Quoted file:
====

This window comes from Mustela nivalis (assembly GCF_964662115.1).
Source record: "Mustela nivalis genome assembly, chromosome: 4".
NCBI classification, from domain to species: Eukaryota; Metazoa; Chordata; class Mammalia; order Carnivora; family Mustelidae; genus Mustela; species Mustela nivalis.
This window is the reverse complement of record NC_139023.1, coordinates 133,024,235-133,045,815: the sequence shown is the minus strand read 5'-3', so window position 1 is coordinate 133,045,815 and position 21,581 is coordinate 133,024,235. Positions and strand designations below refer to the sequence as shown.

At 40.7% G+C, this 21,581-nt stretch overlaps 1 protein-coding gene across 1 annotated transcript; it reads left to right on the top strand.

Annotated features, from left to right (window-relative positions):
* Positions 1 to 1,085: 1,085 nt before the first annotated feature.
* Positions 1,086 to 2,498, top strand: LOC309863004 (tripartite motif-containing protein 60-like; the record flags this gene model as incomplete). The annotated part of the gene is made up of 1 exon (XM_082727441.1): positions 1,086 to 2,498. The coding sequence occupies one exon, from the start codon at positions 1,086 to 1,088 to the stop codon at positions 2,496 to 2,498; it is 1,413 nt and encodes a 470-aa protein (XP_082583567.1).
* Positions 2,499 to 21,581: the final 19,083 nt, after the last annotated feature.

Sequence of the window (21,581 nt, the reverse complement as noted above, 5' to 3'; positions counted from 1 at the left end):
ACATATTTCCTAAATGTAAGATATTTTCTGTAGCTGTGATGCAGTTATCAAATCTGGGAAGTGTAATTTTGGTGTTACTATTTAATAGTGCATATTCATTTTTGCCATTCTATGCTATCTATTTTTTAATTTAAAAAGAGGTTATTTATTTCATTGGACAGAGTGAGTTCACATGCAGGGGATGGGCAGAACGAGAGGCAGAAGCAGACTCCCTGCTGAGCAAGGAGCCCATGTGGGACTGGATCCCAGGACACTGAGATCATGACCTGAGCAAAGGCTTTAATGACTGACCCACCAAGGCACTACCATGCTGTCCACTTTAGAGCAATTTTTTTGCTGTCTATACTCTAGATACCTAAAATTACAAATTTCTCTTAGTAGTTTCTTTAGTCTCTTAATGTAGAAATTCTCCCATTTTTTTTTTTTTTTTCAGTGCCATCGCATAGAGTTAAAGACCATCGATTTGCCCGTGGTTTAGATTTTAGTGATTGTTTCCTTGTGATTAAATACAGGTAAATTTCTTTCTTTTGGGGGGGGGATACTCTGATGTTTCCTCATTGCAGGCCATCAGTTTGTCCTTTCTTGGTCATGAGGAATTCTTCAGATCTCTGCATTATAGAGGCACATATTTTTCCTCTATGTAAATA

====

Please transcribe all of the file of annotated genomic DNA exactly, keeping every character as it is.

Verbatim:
This window comes from Mustela nivalis (assembly GCF_964662115.1).
Source record: "Mustela nivalis genome assembly, chromosome: 4".
NCBI classification, from domain to species: Eukaryota; Metazoa; Chordata; class Mammalia; order Carnivora; family Mustelidae; genus Mustela; species Mustela nivalis.
This window is the reverse complement of record NC_139023.1, coordinates 133,024,235-133,045,815: the sequence shown is the minus strand read 5'-3', so window position 1 is coordinate 133,045,815 and position 21,581 is coordinate 133,024,235. Positions and strand designations below refer to the sequence as shown.

At 40.7% G+C, this 21,581-nt stretch overlaps 1 protein-coding gene across 1 annotated transcript; it reads left to right on the top strand.

Annotated features, from left to right (window-relative positions):
* Positions 1 to 1,085: 1,085 nt before the first annotated feature.
* Positions 1,086 to 2,498, top strand: LOC309863004 (tripartite motif-containing protein 60-like; the record flags this gene model as incomplete). The annotated part of the gene is made up of 1 exon (XM_082727441.1): positions 1,086 to 2,498. The coding sequence occupies one exon, from the start codon at positions 1,086 to 1,088 to the stop codon at positions 2,496 to 2,498; it is 1,413 nt and encodes a 470-aa protein (XP_082583567.1).
* Positions 2,499 to 21,581: the final 19,083 nt, after the last annotated feature.

Sequence of the window (21,581 nt, the reverse complement as noted above, 5' to 3'; positions counted from 1 at the left end):
ACATATTTCCTAAATGTAAGATATTTTCTGTAGCTGTGATGCAGTTATCAAATCTGGGAAGTGTAATTTTGGTGTTACTATTTAATAGTGCATATTCATTTTTGCCATTCTATGCTATCTATTTTTTAATTTAAAAAGAGGTTATTTATTTCATTGGACAGAGTGAGTTCACATGCAGGGGATGGGCAGAACGAGAGGCAGAAGCAGACTCCCTGCTGAGCAAGGAGCCCATGTGGGACTGGATCCCAGGACACTGAGATCATGACCTGAGCAAAGGCTTTAATGACTGACCCACCAAGGCACTACCATGCTGTCCACTTTAGAGCAATTTTTTTGCTGTCTATACTCTAGATACCTAAAATTACAAATTTCTCTTAGTAGTTTCTTTAGTCTCTTAATGTAGAAATTCTCCCATTTTTTTTTTTTTTTTCAGTGCCATCGCATAGAGTTAAAGACCATCGATTTGCCCGTGGTTTAGATTTTAGTGATTGTTTCCTTGTGATTAAATACAGGTAAATTTCTTTCTTTTGGGGGGGGGATACTCTGATGTTTCCTCATTGCAGGCCATCAGTTTGTCCTTTCTTGGTCATGAGGAATTCTTCAGATCTCTGCATTATAGAGGCACATATTTTTCCTCTATGTAAATA